Could whisky be the new Marmite? Just maybe. As drinks go it’s one that massively divides opinion with everyone seemingly either loving or hating it. While some call it ‘the water of life’ owing to its claimed medicinal powers, the mention of a ‘wee dram’ to others is often enough to turn them green.
But whatever your opinion on the drink often lauded as Scotland’s finest export, one thing’s for sure, it remains big business, often writing its own headlines as people go to great lengths to preserve its legacy.
Consider the stance taken by Trade Secretary Liz Truss, who pledged to fight US tariffs against ‘a jewel in our national crown’ in a piece penned for the Telegraph. This followed criticism from the Scotch Whisky Association’s CEO, Karen Bets, who suggested the government had been ‘inexplicably slow’ following the US imposing tariffs on billions of pounds of EU goods including wine, spirits and liqueurs.
At the same time, the government announced that whisky and spirit lovers around the world will soon be able to enjoy a glass knowing that they are doing their bit to help cut carbon emissions following a £10m fund designed to help UK distilleries go green. By switching to low carbon fuels such as hydrogen, it is hoped that the funding will help to prevent pollution equivalent to emissions from around 100,000 cars, or half a million tonnes of CO2, from entering the atmosphere. With the UK distilleries industry growing by 20% in just the last year, their is clearly a growing appetite for the spirit.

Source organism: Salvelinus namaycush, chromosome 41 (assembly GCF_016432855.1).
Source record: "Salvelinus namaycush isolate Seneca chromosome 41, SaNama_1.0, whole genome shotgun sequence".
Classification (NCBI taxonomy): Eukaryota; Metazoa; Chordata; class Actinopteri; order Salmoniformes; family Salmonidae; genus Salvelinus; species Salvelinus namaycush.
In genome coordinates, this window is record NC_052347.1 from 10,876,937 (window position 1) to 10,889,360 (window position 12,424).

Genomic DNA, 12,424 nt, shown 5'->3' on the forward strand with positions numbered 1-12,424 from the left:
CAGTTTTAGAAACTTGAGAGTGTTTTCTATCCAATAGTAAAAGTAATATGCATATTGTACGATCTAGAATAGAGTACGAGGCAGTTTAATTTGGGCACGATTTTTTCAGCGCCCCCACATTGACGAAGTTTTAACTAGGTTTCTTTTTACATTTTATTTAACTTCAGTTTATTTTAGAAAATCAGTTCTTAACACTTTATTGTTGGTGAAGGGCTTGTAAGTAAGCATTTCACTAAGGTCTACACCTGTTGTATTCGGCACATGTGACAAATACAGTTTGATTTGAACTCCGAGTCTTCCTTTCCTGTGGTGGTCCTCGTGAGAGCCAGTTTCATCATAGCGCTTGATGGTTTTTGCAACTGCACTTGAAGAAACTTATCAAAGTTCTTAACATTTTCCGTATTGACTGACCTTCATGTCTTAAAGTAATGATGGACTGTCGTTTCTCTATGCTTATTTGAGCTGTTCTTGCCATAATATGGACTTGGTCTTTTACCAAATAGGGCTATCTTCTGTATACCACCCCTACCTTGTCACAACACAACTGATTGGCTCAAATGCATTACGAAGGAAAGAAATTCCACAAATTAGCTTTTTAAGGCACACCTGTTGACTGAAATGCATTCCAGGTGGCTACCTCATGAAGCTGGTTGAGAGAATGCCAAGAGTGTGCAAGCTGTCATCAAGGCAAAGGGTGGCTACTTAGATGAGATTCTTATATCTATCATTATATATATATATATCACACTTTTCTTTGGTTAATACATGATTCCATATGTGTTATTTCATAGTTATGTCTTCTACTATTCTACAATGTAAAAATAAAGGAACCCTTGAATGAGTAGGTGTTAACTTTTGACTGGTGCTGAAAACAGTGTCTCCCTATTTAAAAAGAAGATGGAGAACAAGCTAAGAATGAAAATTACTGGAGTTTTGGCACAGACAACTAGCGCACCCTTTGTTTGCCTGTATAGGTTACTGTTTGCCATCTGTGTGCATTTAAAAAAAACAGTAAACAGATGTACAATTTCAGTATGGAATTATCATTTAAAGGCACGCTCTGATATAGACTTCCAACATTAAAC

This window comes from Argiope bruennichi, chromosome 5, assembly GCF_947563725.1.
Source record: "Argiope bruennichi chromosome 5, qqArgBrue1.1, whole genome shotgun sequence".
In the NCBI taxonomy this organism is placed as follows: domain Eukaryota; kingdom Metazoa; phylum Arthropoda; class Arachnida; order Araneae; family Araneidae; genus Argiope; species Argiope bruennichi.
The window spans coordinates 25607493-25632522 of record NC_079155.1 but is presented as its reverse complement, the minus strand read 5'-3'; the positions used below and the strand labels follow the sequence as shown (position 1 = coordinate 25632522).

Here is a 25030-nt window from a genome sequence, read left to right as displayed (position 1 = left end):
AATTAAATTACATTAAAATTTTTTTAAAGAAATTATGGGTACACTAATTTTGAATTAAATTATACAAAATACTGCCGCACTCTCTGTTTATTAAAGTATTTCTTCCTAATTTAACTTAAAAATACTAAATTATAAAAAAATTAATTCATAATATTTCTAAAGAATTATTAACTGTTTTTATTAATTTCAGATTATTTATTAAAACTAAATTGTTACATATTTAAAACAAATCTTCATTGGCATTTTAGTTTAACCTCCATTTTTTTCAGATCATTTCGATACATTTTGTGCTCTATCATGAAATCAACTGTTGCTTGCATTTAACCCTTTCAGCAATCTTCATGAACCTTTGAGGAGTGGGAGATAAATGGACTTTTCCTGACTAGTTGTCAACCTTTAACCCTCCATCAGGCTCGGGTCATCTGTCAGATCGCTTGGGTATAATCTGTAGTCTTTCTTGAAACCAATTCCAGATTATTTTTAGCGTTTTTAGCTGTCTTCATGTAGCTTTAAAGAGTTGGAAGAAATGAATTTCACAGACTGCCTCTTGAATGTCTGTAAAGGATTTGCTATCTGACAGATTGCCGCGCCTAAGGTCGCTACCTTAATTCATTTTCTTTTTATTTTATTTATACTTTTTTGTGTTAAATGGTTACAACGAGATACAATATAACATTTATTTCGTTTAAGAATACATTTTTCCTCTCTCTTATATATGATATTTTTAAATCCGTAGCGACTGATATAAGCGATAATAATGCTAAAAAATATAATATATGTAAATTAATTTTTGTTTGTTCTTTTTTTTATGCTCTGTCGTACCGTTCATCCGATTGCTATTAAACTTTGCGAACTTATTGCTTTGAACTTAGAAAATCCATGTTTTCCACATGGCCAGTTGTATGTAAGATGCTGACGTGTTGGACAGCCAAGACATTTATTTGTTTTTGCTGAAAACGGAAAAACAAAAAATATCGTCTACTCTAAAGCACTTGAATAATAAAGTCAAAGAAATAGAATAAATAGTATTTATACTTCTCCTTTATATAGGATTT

Further evidence of that reached us when it was announced that Highland distillery Nc’nean had broken a world record after the sale of bottle number one of its inaugural whisky, Ainnir, quadrupled the previous record and sold for £41,004 at auction.
Only 1,320 bottles of the organic ‘unseated, smooth and elegant’ whisky were released and these sold out within 36 hours.
But Nc’nean stands out for other reasons too. Its distillery already runs on renewable energy and its first releases are certified organic, with even the botanicals being foraged, as Felipe Schrieberg reports for Forbes.